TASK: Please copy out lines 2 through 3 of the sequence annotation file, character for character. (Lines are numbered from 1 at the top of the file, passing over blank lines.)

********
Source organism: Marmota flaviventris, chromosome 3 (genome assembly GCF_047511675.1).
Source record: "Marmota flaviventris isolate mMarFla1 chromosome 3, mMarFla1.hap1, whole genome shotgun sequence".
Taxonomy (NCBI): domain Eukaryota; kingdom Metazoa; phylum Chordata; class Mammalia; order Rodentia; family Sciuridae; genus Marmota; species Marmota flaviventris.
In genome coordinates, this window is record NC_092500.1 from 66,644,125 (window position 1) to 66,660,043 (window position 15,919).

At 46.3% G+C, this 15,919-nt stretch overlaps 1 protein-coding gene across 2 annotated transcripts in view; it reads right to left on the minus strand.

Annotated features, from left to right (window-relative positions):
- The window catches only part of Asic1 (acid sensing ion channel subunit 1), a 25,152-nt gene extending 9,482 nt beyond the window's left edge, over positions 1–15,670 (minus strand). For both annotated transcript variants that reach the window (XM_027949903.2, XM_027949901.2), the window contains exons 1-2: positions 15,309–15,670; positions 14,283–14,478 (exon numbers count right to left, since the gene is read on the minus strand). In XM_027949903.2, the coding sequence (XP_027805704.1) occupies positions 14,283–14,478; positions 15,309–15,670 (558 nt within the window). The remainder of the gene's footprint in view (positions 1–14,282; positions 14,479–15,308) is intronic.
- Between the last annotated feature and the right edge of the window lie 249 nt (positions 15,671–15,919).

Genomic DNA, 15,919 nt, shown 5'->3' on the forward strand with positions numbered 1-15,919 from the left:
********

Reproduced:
Source record: "Marmota flaviventris isolate mMarFla1 chromosome 3, mMarFla1.hap1, whole genome shotgun sequence".
Taxonomy (NCBI): domain Eukaryota; kingdom Metazoa; phylum Chordata; class Mammalia; order Rodentia; family Sciuridae; genus Marmota; species Marmota flaviventris.